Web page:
(2) Why


At some time during the process of organising an event I’ll usually go through a, ‘Why am I doing this moment?’. The Hub Westminster art installation was no exception.

Why to put on an exhibition. Is it just a sense of showing off; or sharing something that we think has value? What’s the value in it for me?

Joop Doorman. Of Erasmus University, Rotterdam, says, ‘the most special part of human beings is the ability to create values. Values don’t fall out of the sky. They aren’t given to us. We don’t find then in nature. We create them ourselves.’

My own belief in the value of aesthetics is that they are functional. This belief, or theory, developed years ago when I lived in various areas around Prague, in the Czech Republic. I noticed that the differences in how I felt about life were somewhat affected by where I was staying. Walking along a beautiful, rambling, cobblestone street in the Old Town, like something Hollywood would create to make a Brothers Grimm tale, sitting in a cafe set in a stunning Baroque building, put more of a smile on my face than when I stayed with friends in the concrete housing blocks built be the communists. The function displayed by the aesthetics was the effect they had on my mood and subsequently my perception of the world.

Little did I know that contemplation on this subjective is nothing new. Immanuel Kant in his book, Observation on the feeling of the beautiful and the sublime (1764) explores the idea of the effects of aesthetics on our emotions, and consequently on our rationalisation of the world around us.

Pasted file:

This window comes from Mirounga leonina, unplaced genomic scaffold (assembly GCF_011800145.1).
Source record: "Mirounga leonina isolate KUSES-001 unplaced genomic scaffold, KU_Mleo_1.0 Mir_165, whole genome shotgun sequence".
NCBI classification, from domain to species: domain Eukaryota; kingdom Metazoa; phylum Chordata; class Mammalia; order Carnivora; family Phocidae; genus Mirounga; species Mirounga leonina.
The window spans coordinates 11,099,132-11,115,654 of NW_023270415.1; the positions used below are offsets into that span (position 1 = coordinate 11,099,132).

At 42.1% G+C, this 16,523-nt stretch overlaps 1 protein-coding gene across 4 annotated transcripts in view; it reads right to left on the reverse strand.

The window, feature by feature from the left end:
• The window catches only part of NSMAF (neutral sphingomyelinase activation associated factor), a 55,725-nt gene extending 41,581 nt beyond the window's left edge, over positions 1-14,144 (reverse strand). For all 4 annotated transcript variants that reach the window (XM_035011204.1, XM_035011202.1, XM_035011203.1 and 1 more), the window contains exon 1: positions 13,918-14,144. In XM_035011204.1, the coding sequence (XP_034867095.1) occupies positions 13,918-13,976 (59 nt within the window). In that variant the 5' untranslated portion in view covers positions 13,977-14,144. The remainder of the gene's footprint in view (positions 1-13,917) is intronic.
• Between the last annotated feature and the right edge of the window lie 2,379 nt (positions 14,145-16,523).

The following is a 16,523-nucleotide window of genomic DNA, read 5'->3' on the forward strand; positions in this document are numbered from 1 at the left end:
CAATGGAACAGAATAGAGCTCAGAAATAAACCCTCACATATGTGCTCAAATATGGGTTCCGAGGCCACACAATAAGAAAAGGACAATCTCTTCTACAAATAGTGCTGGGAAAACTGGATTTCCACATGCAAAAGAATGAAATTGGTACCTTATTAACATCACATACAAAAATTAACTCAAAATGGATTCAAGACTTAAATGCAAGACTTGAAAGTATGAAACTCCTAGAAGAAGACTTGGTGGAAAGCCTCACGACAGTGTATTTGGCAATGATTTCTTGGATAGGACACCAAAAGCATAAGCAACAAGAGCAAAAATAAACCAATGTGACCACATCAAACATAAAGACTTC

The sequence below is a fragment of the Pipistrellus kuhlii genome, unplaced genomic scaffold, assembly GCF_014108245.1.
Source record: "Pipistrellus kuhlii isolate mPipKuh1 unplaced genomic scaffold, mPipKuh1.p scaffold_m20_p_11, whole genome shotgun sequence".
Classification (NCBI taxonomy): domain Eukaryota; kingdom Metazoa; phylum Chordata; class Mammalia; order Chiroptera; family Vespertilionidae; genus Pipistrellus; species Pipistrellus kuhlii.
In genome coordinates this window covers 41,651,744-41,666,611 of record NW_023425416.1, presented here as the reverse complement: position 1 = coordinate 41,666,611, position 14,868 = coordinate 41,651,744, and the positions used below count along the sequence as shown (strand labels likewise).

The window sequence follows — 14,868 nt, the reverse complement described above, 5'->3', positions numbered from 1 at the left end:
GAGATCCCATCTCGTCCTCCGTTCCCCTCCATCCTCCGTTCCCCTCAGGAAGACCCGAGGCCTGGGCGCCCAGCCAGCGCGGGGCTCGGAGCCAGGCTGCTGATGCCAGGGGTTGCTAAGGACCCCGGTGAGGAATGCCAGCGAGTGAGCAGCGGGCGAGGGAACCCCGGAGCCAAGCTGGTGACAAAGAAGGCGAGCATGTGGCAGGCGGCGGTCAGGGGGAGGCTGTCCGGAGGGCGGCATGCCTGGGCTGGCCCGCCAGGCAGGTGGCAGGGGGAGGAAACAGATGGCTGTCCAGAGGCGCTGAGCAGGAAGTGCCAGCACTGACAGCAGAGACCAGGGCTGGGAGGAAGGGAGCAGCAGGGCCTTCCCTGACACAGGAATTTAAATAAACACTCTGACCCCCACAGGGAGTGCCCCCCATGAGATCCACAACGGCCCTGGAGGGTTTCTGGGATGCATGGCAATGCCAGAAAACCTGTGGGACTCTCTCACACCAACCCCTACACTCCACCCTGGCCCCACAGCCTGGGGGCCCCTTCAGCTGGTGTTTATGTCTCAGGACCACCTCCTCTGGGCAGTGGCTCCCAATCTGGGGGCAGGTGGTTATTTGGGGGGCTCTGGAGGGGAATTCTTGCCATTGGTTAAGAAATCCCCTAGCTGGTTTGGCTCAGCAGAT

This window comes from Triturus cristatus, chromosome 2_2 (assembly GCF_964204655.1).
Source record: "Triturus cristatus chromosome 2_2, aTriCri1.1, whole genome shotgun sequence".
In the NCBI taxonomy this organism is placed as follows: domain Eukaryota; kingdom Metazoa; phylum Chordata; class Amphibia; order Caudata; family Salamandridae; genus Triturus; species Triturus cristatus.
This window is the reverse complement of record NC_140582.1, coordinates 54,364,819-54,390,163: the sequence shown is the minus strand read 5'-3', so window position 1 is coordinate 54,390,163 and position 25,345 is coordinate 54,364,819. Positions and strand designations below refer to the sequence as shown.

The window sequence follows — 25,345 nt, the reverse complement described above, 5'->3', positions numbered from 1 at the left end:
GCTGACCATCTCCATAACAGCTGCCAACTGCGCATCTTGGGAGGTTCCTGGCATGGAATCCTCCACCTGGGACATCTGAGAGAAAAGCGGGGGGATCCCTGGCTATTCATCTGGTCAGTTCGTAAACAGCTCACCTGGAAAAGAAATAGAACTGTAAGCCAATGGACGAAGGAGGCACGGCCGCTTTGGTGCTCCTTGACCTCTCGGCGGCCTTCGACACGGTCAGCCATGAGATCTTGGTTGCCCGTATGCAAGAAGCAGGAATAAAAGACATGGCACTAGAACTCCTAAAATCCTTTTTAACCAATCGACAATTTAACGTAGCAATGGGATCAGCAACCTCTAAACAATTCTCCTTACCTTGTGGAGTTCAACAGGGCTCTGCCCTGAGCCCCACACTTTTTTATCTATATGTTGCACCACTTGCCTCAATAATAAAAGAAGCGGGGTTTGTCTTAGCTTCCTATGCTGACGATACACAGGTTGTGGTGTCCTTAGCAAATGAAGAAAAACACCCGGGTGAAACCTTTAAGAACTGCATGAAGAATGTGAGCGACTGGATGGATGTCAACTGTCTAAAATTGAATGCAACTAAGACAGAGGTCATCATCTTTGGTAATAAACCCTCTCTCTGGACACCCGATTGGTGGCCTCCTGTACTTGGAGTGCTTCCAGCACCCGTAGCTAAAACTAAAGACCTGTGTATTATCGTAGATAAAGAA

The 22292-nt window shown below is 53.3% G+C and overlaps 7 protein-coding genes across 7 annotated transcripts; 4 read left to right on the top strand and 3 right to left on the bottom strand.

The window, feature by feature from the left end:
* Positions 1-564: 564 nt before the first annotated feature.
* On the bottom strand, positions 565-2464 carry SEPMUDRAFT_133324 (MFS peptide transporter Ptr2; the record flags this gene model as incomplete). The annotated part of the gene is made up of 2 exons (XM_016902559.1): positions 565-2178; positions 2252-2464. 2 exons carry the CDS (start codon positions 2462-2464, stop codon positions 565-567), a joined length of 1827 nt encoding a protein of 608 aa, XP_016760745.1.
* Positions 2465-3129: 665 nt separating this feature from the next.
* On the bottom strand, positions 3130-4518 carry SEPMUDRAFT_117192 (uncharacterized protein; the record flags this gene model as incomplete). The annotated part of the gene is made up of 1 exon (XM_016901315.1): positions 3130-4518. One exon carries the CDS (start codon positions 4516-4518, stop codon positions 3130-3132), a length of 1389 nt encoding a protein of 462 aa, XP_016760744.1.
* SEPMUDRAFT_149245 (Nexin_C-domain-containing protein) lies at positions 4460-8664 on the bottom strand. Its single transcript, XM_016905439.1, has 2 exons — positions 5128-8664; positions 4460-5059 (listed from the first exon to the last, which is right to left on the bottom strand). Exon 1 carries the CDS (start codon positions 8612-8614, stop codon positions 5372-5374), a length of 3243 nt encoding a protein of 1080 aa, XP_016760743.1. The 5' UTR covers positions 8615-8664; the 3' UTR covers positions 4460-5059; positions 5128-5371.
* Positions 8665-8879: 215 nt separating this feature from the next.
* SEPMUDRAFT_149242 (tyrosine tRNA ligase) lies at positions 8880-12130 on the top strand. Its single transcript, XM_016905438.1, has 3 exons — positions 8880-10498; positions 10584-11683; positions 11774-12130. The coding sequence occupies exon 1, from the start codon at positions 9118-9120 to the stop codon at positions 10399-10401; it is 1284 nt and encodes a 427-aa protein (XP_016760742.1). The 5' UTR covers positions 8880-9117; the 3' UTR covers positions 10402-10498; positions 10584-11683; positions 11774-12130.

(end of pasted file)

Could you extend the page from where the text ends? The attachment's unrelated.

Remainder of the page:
This coupled with the value of sharing, we are, of course, social creatures, has given me the beginnings of insight into why we put on events.

David Erdal’s PhD Thesis on Counter-Dominance culture and egalitarianism(), in which he proposes that the ‘evolved’ human trait of sharing in hunter gather societies reduced risk and promoted well-being, and puts forward the idea that sharing is, or has become, pleasurable, not just pragmatic. Whichever it is, this value of sharing may, at least in part, explain why I went to all the trouble of putting on this event.

Conversely, the showing off theory has its supporters too. Hillard Kaplan and Kim Hill (1985) argued that good hunters, consequently bringing more to share, obtained more mating opportunities. I’ll leave it to the reader to draw their own conclusions.

But could this mean that by sharing something that we consider valuable with others means that in some way we hope to be more important to our society? I can live with that.



KANT, Immanuel.  2011. Observation on the Feeling of the Beautiful and the Sublime (1764). Cambridge: University Press

ERDAL, David Edward. 2000. The Psychology of Sharing. An Evolutionary Approach. Available at: https://research-repository.st-andrews.ac.uk/handle/10023/2656

KAPLAN, Hillard and HILL, Kim. 1985. Hunting Ability and Reproductive Success Among Male Ache Foragers. Department of anthropology, University of Utah.



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